Birmingham local election results: Labour secure city majority
Labour retained control of Birmingham City Council after an election shake-up produced a tight poll.
Birmingham moved to a controversial 'all-out' system of council elections for the first time this year.
The authority faced having its ward boundaries carved up and the number of councillors cut from 120 to 101.
Labour previously held 79 seats, with the Tories on 29, Liberal Democrats on 10 with one independent and one vacant.
The party passed the 51 seats it needed for an outright majority during the count on Friday afternoon.
The final predictions suggested Labour would secure around 64 seats, Conservatives on 29 and the Lib Dems on eight.
There were loud cheers from the Green Party after it secured its historic first ever seat in Birmingham.
Labour would have expected to secure the Druids Heath and Monyhull seat but were soundly beaten.
Green candidate Julien Pritchard polled a 476-vote majority on a relatively low turnout.
In second place was Labour’s Victorian Quinn, who has been councillor for Sparkbrook for the last seven years.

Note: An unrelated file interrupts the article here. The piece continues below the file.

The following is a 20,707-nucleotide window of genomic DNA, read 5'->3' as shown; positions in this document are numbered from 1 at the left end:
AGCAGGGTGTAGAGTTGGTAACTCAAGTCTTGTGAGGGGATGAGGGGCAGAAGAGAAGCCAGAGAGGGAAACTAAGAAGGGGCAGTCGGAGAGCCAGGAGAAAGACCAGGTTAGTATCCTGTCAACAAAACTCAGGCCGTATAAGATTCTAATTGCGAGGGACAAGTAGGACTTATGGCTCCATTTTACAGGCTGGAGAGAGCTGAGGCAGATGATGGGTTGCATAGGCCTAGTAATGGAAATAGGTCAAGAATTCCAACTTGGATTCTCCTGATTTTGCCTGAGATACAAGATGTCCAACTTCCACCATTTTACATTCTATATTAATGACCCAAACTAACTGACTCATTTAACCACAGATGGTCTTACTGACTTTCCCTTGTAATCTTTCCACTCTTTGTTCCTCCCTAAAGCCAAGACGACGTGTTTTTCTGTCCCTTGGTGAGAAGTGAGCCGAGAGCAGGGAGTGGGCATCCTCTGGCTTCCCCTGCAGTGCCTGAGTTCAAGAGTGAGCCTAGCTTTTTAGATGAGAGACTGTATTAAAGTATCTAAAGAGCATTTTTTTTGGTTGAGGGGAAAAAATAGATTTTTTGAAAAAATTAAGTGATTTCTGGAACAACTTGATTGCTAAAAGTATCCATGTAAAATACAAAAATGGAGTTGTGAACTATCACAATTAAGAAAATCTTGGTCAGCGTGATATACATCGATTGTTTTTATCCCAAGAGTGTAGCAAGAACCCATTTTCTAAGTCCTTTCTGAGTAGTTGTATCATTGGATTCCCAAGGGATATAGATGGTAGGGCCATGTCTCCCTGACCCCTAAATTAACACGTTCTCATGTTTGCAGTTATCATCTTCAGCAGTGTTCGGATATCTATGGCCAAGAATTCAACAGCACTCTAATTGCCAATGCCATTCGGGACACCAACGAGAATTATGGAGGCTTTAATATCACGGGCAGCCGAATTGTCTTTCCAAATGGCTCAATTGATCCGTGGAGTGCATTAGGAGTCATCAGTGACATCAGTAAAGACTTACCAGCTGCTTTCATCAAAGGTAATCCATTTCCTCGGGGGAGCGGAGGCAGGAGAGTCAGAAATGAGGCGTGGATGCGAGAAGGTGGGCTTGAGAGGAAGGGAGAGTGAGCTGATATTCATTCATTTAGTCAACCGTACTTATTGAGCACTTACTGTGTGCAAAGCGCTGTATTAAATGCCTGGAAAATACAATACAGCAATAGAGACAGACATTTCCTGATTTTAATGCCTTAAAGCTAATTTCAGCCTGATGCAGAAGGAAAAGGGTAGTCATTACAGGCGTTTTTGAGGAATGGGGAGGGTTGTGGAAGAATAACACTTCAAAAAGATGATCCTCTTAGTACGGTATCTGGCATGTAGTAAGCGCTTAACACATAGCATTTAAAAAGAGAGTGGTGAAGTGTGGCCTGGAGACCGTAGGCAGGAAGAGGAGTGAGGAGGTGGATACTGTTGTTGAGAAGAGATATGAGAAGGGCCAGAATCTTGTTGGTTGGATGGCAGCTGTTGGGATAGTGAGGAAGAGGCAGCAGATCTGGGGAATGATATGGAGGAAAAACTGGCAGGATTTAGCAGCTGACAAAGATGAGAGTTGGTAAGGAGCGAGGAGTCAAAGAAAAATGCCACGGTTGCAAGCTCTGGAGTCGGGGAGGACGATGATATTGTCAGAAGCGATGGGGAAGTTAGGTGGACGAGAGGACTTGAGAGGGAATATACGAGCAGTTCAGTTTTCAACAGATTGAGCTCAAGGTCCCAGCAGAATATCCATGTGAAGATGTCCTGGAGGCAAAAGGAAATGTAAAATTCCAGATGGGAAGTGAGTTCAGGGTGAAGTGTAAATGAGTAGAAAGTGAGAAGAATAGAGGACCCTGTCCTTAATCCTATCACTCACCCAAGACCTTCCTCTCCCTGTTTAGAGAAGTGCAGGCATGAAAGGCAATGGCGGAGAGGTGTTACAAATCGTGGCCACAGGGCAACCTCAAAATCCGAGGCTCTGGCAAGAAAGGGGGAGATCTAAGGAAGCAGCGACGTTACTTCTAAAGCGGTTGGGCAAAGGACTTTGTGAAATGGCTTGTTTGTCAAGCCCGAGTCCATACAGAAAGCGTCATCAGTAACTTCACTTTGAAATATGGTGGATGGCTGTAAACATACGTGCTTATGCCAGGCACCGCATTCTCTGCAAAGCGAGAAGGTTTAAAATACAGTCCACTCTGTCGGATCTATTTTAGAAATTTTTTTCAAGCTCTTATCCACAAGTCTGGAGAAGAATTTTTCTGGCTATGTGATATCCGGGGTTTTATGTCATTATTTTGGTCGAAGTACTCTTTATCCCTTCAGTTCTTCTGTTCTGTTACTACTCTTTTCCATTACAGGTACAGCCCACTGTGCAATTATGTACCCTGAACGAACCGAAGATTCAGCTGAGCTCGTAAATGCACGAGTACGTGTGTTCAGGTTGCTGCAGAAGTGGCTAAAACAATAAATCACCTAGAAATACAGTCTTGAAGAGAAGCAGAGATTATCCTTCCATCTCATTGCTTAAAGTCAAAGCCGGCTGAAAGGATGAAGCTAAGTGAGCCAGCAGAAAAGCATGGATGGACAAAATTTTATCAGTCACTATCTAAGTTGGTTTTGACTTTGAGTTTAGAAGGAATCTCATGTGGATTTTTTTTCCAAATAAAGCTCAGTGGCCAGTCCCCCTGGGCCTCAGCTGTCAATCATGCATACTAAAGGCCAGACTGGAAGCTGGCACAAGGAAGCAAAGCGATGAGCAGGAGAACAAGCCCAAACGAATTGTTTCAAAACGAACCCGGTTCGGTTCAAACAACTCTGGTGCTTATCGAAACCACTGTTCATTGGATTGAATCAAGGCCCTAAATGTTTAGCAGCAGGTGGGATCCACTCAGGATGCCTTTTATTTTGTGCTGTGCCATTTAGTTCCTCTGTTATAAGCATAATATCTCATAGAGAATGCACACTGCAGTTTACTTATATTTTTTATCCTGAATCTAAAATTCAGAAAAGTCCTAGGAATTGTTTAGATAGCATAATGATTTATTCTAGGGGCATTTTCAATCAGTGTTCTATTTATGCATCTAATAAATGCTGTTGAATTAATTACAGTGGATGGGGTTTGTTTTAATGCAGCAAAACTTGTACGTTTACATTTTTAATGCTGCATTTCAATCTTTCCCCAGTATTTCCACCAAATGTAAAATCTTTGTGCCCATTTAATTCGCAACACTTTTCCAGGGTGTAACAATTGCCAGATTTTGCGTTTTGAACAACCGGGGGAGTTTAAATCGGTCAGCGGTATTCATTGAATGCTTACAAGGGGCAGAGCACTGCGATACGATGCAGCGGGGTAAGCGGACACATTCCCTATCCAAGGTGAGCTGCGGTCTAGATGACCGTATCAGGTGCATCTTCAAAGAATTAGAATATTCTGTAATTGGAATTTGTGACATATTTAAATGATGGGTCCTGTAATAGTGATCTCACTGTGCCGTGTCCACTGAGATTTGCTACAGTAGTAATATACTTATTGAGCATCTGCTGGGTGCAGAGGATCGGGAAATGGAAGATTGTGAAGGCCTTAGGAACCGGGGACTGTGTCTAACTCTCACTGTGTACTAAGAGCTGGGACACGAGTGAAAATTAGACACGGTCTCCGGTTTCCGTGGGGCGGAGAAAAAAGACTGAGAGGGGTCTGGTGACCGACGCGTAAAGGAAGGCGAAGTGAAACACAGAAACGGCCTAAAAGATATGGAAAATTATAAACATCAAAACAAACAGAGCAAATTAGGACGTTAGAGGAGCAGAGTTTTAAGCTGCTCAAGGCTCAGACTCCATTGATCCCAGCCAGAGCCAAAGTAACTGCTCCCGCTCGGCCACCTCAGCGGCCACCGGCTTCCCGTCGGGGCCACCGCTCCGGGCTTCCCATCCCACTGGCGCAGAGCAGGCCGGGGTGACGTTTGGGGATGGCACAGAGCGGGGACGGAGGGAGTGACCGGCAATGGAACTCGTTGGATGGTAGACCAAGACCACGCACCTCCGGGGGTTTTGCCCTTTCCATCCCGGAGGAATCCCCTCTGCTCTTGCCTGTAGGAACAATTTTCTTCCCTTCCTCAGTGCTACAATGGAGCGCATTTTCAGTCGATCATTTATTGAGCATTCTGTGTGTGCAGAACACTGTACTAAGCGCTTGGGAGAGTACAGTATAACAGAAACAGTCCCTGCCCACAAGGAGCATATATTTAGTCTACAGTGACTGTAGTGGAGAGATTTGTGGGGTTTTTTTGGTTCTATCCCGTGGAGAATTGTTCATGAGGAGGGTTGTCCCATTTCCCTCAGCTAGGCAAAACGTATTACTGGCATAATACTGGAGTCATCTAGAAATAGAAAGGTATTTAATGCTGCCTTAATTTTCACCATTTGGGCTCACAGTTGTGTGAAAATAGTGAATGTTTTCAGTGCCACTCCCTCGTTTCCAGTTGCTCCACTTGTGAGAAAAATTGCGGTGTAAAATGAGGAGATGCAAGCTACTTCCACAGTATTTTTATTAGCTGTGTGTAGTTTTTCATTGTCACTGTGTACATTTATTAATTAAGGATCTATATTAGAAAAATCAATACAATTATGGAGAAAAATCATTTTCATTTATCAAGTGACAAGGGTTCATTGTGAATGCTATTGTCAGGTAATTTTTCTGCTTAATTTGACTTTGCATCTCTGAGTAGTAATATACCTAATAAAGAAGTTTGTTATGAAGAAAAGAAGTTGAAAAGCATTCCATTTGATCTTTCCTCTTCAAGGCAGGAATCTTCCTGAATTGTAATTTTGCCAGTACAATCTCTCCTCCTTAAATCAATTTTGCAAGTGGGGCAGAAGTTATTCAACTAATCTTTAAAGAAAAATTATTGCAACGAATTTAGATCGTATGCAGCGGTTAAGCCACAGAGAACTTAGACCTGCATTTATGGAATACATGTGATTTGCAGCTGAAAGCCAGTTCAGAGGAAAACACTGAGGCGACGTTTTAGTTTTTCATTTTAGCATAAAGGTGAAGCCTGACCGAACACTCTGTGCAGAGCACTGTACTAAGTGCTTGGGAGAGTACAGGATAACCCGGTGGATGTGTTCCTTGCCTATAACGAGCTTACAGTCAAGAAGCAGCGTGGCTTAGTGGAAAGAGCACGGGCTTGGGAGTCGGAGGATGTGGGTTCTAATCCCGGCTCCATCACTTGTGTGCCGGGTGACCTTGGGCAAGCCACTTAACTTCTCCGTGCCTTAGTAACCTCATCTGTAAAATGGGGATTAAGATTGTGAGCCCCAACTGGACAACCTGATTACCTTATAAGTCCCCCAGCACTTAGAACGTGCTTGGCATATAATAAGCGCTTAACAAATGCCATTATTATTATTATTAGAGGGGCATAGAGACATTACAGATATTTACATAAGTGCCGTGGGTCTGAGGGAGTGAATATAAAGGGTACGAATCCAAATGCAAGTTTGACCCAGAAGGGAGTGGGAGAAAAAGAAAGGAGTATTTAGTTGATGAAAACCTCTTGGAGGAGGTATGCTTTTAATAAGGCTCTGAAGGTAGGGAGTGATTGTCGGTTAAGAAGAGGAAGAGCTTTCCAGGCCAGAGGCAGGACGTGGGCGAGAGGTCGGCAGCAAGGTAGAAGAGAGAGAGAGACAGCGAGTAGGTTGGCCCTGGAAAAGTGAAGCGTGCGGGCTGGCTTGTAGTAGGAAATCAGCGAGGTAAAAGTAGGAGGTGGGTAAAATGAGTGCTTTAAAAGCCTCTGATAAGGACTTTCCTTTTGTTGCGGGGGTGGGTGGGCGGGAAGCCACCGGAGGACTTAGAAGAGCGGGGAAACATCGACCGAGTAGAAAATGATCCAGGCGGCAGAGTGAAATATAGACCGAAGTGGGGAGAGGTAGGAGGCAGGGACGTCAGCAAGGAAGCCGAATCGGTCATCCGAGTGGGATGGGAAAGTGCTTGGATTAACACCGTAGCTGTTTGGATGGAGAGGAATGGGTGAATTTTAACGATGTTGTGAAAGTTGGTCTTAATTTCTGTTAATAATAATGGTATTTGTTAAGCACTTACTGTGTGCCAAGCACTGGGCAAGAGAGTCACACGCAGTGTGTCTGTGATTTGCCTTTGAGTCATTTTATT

Walsall North MP Eddie Hughes spoke of his conflicting emotions after gains for the Conservatives in the city.
He congratulated Gary Sambrook, who has worked as a parliamentary assistant to Halesowen and Rowley Regis MP James Morris, and Ron Storer for taking seats in Kingstanding.
But it came in the defeat of Mr Hughes' brother Des, who was a Labour councillor on the authority since 2010.
Labour’s Barbara Dring and Keith Linnecor retained council seats by winning in Oscott ward bordering Great Barr.
The Conservatives won two seats in Bartley Green as father and son duo John and Bruce Lines were elected.
And there were some big individual upsets like loss of Conservative deputy leader Randal Brew.
Changes to the voting system means this is the last local election in the city until 2022.
Birmingham City Council was divided up into 40 separate wards, each with three elected councillors, making a total of 120.
But from this election, the authority was divided up into 69 wards - 37 of which had only one councillor and the remaining 32 larger wards with two.
A review by Sir Bob Kerslake, the Government official appointed by the then-Local Government Secretary Eric Pickles, called for major changes back in 2015.
He said that holding an election only every four years would make it easier for the council to plan ahead.